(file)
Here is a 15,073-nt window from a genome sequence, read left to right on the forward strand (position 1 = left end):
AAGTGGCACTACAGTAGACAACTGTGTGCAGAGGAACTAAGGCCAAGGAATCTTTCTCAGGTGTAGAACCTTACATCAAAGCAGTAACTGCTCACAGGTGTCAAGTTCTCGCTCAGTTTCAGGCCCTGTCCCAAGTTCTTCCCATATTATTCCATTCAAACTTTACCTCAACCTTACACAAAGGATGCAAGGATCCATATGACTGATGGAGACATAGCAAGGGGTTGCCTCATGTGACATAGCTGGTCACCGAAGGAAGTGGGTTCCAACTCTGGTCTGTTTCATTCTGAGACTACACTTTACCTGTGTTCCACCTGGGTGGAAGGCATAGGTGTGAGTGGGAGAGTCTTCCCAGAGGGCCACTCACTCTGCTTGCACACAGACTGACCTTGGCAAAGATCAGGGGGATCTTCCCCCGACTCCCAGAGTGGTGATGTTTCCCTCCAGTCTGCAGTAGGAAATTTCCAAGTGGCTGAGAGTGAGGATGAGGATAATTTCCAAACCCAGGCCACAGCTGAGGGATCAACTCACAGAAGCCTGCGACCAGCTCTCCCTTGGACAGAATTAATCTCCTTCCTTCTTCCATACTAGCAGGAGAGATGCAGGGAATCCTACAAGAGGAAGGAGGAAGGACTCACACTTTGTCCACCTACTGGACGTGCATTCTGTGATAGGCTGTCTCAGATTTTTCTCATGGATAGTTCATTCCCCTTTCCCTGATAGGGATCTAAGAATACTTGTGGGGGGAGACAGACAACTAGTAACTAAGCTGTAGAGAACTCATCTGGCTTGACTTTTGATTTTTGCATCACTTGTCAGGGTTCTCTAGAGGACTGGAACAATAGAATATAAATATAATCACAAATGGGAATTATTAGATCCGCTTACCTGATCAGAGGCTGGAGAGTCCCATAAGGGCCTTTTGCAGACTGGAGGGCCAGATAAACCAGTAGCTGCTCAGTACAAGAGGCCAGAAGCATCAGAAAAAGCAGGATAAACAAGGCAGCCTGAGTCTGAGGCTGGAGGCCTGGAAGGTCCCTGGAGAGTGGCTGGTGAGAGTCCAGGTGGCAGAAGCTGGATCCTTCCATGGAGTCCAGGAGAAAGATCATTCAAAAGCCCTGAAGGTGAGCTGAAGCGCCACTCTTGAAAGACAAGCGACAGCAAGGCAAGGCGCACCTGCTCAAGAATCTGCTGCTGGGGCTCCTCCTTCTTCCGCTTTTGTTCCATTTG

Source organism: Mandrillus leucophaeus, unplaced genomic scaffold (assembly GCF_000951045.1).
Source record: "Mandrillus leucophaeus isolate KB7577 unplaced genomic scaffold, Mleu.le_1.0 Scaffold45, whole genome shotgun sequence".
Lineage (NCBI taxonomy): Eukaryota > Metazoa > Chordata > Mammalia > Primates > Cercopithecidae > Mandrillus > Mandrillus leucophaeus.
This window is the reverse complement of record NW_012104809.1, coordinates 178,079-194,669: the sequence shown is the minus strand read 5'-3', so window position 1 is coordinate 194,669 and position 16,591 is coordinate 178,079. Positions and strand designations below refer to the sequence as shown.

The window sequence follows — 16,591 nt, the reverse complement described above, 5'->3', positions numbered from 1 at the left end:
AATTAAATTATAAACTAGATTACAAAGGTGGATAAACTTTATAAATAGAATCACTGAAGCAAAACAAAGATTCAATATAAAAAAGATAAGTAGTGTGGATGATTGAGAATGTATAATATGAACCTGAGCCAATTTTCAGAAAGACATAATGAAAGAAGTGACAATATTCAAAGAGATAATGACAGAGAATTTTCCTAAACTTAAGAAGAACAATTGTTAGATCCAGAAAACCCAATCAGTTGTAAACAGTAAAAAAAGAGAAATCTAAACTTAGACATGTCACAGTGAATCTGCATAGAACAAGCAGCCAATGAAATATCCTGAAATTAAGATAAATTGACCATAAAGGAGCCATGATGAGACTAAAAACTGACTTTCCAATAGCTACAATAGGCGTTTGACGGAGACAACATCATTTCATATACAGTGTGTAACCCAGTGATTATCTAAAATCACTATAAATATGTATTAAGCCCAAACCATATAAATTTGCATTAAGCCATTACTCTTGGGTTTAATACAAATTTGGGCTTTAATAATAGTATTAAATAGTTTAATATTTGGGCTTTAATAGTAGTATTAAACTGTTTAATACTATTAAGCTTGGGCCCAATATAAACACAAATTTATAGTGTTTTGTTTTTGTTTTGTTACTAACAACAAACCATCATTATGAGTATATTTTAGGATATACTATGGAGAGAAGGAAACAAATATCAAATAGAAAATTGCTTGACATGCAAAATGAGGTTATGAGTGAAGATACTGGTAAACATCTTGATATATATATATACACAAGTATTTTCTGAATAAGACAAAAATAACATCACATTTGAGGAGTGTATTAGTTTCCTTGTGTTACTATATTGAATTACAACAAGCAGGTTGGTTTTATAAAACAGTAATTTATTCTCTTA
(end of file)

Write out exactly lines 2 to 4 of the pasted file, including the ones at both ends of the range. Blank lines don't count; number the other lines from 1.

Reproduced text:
AAGTGGCACTACAGTAGACAACTGTGTGCAGAGGAACTAAGGCCAAGGAATCTTTCTCAGGTGTAGAACCTTACATCAAAGCAGTAACTGCTCACAGGTGTCAAGTTCTCGCTCAGTTTCAGGCCCTGTCCCAAGTTCTTCCCATATTATTCCATTCAAACTTTACCTCAACCTTACACAAAGGATGCAAGGATCCATATGACTGATGGAGACATAGCAAGGGGTTGCCTCATGTGACATAGCTGGTCACCGAAGGAAGTGGGTTCCAACTCTGGTCTGTTTCATTCTGAGACTACACTTTACCTGTGTTCCACCTGGGTGGAAGGCATAGGTGTGAGTGGGAGAGTCTTCCCAGAGGGCCACTCACTCTGCTTGCACACAGACTGACCTTGGCAAAGATCAGGGGGATCTTCCCCCGACTCCCAGAGTGGTGATGTTTCCCTCCAGTCTGCAGTAGGAAATTTCCAAGTGGCTGAGAGTGAGGATGAGGATAATTTCCAAACCCAGGCCACAGCTGAGGGATCAACTCACAGAAGCCTGCGACCAGCTCTCCCTTGGACAGAATTAATCTCCTTCCTTCTTCCATACTAGCAGGAGAGATGCAGGGAATCCTACAAGAGGAAGGAGGAAGGACTCACACTTTGTCCACCTACTGGACGTGCATTCTGTGATAGGCTGTCTCAGATTTTTCTCATGGATAGTTCATTCCCCTTTCCCTGATAGGGATCTAAGAATACTTGTGGGGGGAGACAGACAACTAGTAACTAAGCTGTAGAGAACTCATCTGGCTTGACTTTTGATTTTTGCATCACTTGTCAGGGTTCTCTAGAGGACTGGAACAATAGAATATAAATATAATCACAAATGGGAATTATTAGATCCGCTTACCTGATCAGAGGCTGGAGAGTCCCATAAGGGCCTTTTGCAGACTGGAGGGCCAGATAAACCAGTAGCTGCTCAGTACAAGAGGCCAGAAGCATCAGAAAAAGCAGGATAAACAAGGCAGCCTGAGTCTGAGGCTGGAGGCCTGGAAGGTCCCTGGAGAGTGGCTGGTGAGAGTCCAGGTGGCAGAAGCTGGATCCTTCCATGGAGTCCAGGAGAAAGATCATTCAAAAGCCCTGAAGGTGAGCTGAAGCGCCACTCTTGAAAGACAAGCGACAGCAAGGCAAGGCGCACCTGCTCAAGAATCTGCTGCTGGGGCTCCTCCTTCTTCCGCTTTTGTTCCATTTG

Source organism: Mandrillus leucophaeus, unplaced genomic scaffold (assembly GCF_000951045.1).
Source record: "Mandrillus leucophaeus isolate KB7577 unplaced genomic scaffold, Mleu.le_1.0 Scaffold45, whole genome shotgun sequence".